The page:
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ENDOCRINE (THYROID, ADRENAL, BREAST)  
Year : 2018  |  Volume : 28  |  Issue : 4  |  Page : 470-475
A case series of metastases to the breast from extramammary malignancies


Department of Radiodiagnosis and Imaging, Tata Memorial Hospital, Parel, Mumbai, India

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Date of Web Publication18-Dec-2018
 

   Abstract 


Metastases to the breast from extra-mammary malignancies are extremely uncommon. The discovery of a breast mass in a patient with a known primary tumor elsewhere poses a diagnostic challenge to the clinician. An awareness of the various malignancies that can metastasize to the breast and accurate diagnosis of the same is essential to avoid an unnecessary mastectomy and to guide further therapy. In this case series, we describe such clinical scenarios with an emphasis on the imaging features of metastases to the breast, which will enable radiologists to recognize this entity with greater ease.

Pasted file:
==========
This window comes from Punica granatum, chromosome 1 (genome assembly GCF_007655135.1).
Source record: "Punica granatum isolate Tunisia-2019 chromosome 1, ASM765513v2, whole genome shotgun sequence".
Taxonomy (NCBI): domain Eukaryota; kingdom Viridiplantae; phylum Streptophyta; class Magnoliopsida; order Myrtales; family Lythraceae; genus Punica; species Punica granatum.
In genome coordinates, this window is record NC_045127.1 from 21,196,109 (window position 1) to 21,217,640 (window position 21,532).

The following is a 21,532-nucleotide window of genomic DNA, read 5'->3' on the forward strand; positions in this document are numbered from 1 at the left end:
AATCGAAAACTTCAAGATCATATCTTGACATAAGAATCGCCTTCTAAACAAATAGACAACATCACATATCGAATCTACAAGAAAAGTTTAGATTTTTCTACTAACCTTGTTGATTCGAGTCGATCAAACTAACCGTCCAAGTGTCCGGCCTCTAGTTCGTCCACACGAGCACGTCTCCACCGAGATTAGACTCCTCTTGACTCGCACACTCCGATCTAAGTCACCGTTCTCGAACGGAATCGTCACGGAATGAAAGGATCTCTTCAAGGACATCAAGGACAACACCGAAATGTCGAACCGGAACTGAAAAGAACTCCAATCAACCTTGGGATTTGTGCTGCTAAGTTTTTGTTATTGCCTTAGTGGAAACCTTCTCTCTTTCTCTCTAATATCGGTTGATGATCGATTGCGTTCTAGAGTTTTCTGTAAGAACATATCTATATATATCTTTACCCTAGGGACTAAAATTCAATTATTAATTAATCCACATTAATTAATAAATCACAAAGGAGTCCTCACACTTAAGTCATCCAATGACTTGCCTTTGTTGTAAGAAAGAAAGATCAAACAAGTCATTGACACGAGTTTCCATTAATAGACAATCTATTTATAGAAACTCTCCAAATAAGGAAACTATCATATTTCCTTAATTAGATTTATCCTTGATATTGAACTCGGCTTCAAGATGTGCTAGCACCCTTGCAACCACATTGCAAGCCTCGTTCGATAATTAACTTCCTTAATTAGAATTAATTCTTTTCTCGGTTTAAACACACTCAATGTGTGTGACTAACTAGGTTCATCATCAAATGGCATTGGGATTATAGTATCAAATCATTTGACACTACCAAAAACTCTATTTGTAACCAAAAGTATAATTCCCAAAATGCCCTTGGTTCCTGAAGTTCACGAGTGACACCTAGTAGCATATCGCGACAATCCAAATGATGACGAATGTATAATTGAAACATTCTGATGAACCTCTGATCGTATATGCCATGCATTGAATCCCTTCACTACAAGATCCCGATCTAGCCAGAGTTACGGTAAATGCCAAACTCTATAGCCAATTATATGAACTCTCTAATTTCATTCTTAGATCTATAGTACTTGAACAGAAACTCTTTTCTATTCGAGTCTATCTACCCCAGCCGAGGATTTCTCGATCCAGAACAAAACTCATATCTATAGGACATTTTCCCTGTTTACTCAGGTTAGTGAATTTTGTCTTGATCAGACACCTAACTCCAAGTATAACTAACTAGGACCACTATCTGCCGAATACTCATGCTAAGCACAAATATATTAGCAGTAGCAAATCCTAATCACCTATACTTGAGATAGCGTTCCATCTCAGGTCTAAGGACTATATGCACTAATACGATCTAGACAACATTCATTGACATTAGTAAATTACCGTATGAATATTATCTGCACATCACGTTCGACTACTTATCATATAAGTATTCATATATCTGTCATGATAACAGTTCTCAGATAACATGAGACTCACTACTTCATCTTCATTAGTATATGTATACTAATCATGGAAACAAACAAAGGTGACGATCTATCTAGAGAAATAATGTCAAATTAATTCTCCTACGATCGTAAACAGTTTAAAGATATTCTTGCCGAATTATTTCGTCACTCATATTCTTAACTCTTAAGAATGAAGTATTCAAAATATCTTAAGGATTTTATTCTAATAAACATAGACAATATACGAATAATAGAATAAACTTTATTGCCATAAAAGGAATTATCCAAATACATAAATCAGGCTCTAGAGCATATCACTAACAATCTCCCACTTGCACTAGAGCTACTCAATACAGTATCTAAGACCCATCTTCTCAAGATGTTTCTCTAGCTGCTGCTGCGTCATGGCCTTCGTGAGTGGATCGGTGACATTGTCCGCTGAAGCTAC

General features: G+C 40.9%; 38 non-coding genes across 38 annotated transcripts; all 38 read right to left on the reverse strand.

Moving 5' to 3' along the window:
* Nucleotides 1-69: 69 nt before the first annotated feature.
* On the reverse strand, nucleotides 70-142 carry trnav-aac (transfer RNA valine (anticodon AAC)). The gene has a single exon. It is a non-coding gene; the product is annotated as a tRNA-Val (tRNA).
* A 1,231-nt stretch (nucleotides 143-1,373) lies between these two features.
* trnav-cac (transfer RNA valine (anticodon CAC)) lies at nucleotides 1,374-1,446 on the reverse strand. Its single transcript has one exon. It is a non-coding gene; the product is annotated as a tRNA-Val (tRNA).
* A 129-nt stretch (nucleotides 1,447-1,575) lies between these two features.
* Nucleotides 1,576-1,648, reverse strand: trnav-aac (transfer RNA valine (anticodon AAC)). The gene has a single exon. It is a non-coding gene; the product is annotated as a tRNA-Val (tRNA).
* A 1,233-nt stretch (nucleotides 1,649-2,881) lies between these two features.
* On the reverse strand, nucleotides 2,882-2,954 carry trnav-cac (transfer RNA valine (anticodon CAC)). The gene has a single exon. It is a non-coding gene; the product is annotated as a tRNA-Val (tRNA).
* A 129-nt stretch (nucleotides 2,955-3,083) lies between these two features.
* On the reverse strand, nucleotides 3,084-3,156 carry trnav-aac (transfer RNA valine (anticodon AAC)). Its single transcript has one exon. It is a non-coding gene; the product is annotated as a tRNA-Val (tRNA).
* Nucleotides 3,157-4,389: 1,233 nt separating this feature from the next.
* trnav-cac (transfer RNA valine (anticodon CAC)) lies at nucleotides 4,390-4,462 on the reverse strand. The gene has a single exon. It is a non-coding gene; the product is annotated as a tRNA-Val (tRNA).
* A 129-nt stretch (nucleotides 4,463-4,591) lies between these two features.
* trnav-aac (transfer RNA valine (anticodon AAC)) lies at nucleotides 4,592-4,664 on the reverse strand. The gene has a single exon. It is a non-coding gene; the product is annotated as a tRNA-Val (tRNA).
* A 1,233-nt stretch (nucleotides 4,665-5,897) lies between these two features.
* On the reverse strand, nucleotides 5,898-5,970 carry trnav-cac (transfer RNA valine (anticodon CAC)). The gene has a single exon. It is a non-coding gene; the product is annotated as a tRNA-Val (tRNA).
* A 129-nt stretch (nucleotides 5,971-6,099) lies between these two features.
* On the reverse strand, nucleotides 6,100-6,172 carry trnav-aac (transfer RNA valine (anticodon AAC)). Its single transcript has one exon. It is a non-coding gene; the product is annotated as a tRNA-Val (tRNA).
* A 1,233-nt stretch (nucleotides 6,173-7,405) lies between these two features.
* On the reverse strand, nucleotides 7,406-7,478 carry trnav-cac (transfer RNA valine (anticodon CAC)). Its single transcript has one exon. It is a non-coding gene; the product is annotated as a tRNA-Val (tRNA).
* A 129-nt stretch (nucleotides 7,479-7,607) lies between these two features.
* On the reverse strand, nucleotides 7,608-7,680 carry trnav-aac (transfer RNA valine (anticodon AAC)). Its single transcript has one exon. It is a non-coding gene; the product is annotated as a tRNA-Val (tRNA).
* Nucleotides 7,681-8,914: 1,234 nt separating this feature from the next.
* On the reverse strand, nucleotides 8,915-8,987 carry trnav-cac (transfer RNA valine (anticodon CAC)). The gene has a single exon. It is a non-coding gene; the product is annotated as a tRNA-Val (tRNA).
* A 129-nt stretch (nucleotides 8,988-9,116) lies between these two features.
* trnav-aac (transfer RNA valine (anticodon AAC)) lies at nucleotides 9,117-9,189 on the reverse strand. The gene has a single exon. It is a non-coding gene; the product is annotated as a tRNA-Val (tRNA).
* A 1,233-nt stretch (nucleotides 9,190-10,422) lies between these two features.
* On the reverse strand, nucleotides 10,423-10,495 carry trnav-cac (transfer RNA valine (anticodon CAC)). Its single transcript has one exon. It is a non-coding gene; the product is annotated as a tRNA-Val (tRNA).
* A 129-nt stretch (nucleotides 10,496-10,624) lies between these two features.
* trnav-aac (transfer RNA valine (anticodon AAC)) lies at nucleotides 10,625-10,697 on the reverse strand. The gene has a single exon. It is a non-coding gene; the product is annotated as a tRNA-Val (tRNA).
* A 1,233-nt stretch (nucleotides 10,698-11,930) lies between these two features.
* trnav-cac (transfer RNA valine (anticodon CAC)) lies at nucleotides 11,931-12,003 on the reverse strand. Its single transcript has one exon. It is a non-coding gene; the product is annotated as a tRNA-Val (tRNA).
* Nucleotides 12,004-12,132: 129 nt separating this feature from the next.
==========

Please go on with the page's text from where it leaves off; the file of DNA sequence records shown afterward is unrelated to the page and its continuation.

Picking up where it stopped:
Keywords: Breast; extramammary; mammography; metastases; ultrasound

How to cite this article:
Vaidya T, Ramani S, Rastogi A. A case series of metastases to the breast from extramammary malignancies. Indian J Radiol Imaging 2018;28:470-5

How to cite this URL:
Vaidya T, Ramani S, Rastogi A. A case series of metastases to the breast from extramammary malignancies. Indian J Radiol Imaging [serial online] 2018 [cited 2019 Jan 18];28:470-5. Available from: http://www.ijri.org/text.asp?2018/28/4/470/247766



   Introduction Top


Metastases to the breast from extra-mammary malignancies are extremely uncommon, with a prevalence ranging from 1.7% to 6.6%.[1] The most common sources of metastases to the breast are lymphomas/leukemias and melanomas. Rare primary tumors to metastasize to the breast include carcinomas of the lung, ovary, and stomach, and even more uncommonly carcinoid tumors, hypernephromas, carcinomas of the liver, tonsil, pleura, pancreas, cervix, endometrium, and bladder. The dissemination occurs via both hematogenous and lymphatic routes.[1],[2]